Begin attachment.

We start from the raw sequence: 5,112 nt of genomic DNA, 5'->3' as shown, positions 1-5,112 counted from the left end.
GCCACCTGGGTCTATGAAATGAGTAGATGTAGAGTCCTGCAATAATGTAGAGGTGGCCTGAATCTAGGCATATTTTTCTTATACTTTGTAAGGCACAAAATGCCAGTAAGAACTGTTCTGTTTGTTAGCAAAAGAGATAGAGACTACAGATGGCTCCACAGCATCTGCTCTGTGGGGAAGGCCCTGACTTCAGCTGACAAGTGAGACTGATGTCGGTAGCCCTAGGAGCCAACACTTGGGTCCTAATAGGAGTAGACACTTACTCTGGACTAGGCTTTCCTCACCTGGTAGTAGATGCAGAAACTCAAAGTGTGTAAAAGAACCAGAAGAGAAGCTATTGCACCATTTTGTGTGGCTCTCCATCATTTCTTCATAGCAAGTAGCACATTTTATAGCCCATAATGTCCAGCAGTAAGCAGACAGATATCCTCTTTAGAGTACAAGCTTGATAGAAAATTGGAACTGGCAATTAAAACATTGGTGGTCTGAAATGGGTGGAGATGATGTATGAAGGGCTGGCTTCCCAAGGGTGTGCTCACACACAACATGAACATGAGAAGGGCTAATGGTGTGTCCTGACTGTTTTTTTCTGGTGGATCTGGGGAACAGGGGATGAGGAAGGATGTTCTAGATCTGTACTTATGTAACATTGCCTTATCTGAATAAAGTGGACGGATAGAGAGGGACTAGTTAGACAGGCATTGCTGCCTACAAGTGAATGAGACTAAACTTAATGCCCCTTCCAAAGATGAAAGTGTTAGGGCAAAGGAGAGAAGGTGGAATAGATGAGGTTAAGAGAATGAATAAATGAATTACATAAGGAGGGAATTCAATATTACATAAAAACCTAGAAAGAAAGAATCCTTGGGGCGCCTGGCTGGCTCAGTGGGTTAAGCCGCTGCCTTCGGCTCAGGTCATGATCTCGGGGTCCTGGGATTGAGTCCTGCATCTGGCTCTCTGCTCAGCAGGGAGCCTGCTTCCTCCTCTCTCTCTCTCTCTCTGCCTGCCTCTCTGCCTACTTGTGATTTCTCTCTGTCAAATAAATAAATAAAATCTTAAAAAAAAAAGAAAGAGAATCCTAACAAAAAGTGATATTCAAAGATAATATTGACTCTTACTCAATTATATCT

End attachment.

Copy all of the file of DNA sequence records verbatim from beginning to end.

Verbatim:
We start from the raw sequence: 5,112 nt of genomic DNA, 5'->3' as shown, positions 1-5,112 counted from the left end.
GCCACCTGGGTCTATGAAATGAGTAGATGTAGAGTCCTGCAATAATGTAGAGGTGGCCTGAATCTAGGCATATTTTTCTTATACTTTGTAAGGCACAAAATGCCAGTAAGAACTGTTCTGTTTGTTAGCAAAAGAGATAGAGACTACAGATGGCTCCACAGCATCTGCTCTGTGGGGAAGGCCCTGACTTCAGCTGACAAGTGAGACTGATGTCGGTAGCCCTAGGAGCCAACACTTGGGTCCTAATAGGAGTAGACACTTACTCTGGACTAGGCTTTCCTCACCTGGTAGTAGATGCAGAAACTCAAAGTGTGTAAAAGAACCAGAAGAGAAGCTATTGCACCATTTTGTGTGGCTCTCCATCATTTCTTCATAGCAAGTAGCACATTTTATAGCCCATAATGTCCAGCAGTAAGCAGACAGATATCCTCTTTAGAGTACAAGCTTGATAGAAAATTGGAACTGGCAATTAAAACATTGGTGGTCTGAAATGGGTGGAGATGATGTATGAAGGGCTGGCTTCCCAAGGGTGTGCTCACACACAACATGAACATGAGAAGGGCTAATGGTGTGTCCTGACTGTTTTTTTCTGGTGGATCTGGGGAACAGGGGATGAGGAAGGATGTTCTAGATCTGTACTTATGTAACATTGCCTTATCTGAATAAAGTGGACGGATAGAGAGGGACTAGTTAGACAGGCATTGCTGCCTACAAGTGAATGAGACTAAACTTAATGCCCCTTCCAAAGATGAAAGTGTTAGGGCAAAGGAGAGAAGGTGGAATAGATGAGGTTAAGAGAATGAATAAATGAATTACATAAGGAGGGAATTCAATATTACATAAAAACCTAGAAAGAAAGAATCCTTGGGGCGCCTGGCTGGCTCAGTGGGTTAAGCCGCTGCCTTCGGCTCAGGTCATGATCTCGGGGTCCTGGGATTGAGTCCTGCATCTGGCTCTCTGCTCAGCAGGGAGCCTGCTTCCTCCTCTCTCTCTCTCTCTCTGCCTGCCTCTCTGCCTACTTGTGATTTCTCTCTGTCAAATAAATAAATAAAATCTTAAAAAAAAAAGAAAGAGAATCCTAACAAAAAGTGATATTCAAAGATAATATTGACTCTTACTCAATTATATCT